England is famous for its educational system, private schools and universities. Oxford and Cambridge were the first to compile the rules of the game of soccer, which are familiar to every fan. This country is also the birthplace of theater.
Tower Bridge, London
Primarily known for its stunning nature. Green hills, valleys and forests have become the setting for many movies and TV series. In particular, the popular Game of Thrones was filmed here. Not for nothing this part of Britain is called the “Emerald Isle”.
The composition of the country is mixed and consists not only of Irish Catholics, but also people from England and Scotland. That is why, when the separation of Ireland and Britain occurred, the ethnic population of the province of Ulster mostly voted to remain part of the Kingdom.
The most interesting cities are:
- Belfast. The capital, famous for its many cultural and historical heritage sites. In culture, it is known as the “builder” of the famous Titanic.
- Antrim. A small village, known among residents as a center of ecotourism.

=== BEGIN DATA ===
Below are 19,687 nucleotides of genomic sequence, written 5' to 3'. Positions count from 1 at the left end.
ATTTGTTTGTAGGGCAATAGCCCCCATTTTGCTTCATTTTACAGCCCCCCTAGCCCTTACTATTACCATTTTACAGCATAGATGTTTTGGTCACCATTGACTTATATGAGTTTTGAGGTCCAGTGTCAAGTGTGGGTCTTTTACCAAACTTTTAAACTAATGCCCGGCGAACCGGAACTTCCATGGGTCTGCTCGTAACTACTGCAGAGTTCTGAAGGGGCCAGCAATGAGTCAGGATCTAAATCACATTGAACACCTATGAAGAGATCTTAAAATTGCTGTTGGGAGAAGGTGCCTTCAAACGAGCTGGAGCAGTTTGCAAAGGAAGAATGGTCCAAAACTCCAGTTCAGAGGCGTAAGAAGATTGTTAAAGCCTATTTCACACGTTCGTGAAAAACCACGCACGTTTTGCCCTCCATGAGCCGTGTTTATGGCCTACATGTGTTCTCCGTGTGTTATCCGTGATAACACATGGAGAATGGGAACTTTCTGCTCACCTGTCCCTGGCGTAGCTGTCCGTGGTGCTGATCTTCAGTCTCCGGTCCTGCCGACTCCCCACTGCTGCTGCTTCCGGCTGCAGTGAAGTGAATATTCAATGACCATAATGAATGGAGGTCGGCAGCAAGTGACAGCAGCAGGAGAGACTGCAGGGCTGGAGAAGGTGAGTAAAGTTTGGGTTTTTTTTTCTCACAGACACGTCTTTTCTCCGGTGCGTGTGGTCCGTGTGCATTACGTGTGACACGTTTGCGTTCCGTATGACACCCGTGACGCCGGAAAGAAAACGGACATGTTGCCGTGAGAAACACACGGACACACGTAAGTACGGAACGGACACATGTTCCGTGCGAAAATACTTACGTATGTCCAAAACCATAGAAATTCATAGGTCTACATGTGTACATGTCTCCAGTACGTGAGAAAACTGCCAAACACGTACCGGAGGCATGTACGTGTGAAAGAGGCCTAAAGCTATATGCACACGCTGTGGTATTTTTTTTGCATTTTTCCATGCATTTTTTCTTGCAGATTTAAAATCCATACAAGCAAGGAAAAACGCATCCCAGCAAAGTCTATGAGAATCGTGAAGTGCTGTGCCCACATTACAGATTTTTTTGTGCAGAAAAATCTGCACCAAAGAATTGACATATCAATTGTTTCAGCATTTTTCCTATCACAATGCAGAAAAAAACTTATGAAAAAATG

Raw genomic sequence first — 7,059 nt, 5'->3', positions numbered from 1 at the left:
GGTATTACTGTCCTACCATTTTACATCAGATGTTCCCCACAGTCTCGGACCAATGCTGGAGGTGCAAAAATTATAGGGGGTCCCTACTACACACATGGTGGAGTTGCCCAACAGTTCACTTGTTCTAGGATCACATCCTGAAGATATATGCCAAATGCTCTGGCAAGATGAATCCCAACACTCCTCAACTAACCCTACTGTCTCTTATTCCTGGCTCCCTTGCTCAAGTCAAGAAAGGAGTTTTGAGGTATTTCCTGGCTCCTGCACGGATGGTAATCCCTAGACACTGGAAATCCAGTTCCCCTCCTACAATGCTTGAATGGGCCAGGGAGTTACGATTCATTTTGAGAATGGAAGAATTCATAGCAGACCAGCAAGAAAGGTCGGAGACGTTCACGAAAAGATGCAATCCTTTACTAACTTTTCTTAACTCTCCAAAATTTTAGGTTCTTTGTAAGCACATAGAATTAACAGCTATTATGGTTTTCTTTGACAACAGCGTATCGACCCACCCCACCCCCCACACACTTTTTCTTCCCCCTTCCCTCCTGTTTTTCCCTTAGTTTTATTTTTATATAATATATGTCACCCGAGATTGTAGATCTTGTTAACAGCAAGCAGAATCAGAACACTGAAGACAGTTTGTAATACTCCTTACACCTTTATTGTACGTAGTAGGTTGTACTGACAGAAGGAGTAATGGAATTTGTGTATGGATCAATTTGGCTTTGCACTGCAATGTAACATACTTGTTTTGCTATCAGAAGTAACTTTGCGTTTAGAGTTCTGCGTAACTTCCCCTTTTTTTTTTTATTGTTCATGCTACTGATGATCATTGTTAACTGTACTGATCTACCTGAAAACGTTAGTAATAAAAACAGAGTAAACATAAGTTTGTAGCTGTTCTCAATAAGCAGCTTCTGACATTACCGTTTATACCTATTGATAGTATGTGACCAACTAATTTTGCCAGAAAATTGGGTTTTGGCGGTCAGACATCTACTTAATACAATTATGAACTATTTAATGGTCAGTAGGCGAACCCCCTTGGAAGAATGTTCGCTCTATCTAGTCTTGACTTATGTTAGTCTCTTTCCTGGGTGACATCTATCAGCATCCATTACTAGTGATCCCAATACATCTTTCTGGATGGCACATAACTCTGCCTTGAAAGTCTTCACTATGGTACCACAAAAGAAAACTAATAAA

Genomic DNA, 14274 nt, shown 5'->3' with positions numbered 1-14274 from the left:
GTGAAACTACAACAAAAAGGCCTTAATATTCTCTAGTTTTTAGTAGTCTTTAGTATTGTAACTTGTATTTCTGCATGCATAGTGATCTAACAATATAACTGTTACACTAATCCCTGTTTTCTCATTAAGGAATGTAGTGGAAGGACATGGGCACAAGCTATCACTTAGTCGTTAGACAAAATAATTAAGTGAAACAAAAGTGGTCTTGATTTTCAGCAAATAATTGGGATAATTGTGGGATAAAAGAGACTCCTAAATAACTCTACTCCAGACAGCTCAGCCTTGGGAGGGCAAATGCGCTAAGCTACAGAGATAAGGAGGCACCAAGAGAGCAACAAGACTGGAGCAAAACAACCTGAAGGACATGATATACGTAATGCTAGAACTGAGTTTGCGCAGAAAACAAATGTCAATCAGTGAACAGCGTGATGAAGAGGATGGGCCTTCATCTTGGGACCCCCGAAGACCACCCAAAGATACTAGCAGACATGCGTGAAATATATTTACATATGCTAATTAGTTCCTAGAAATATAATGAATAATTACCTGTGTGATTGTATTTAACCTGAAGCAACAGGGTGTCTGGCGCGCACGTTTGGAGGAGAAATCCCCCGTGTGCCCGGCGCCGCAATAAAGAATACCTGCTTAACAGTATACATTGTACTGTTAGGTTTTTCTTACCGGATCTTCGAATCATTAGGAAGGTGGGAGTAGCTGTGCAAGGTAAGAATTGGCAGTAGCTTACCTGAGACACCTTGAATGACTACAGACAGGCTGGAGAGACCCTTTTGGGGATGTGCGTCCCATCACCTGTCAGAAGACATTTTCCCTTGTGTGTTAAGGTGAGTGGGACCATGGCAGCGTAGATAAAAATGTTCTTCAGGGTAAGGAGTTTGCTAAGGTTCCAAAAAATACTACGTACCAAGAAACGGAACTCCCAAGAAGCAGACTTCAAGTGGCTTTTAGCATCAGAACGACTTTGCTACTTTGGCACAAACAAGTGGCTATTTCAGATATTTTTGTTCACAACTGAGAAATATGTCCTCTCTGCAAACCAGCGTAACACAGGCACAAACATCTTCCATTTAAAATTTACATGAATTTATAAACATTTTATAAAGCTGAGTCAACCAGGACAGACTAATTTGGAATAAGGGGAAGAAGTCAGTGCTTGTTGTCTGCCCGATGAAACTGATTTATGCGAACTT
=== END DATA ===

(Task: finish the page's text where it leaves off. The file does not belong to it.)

- Derry is a small city with two medieval cathedrals, preserved old city walls and interesting museums. It has a beautiful sea coast.
One of the oldest and best preserved attractions is Carrickfengus Castle, which stands near Loch Ney. Scrabo Tower also attracts tourists. In recent years, the Titanic Museum has become very popular.
Severe nature, despite its monotony, gave a lot of interesting objects. One of them is the Road of Giants, which is more than 40 thousand basalt columns.
“The Bridge of Giants,” or the Road of Giants. Northern Ireland
In the west of the island is the Principality of Wales. It is bordered only by England on land, but is surrounded on three sides by water. There are two main nationalities living in the territory: the Welsh, the original inhabitants, and the English.
A special feature of Wales are the beautiful landscapes. In the area of Snowdonia is situated the highest mountain in the country (its height reaches nearly 1 100 meters), as well as a national reserve. In the region there are several other natural parks, popular among tourists.
Cardiff is the capital. It is a former coal port, nowadays it is a modern cultural city. It will appeal to connoisseurs of architecture and medieval monuments. The main attraction is the Red Castle which many times was “involved” in the shooting of fantastic films. St. John’s Church, Llandaff Cathedral and other medieval monuments will leave a lasting impression.
The Welsh language, one of the surviving languages of the Celtic group, is actively supported by the government and is compulsory. All documents and periodicals are printed exclusively in Welsh. Rugby is considered the national sport, in which the Welsh excel on the world stage.
Nature of Wales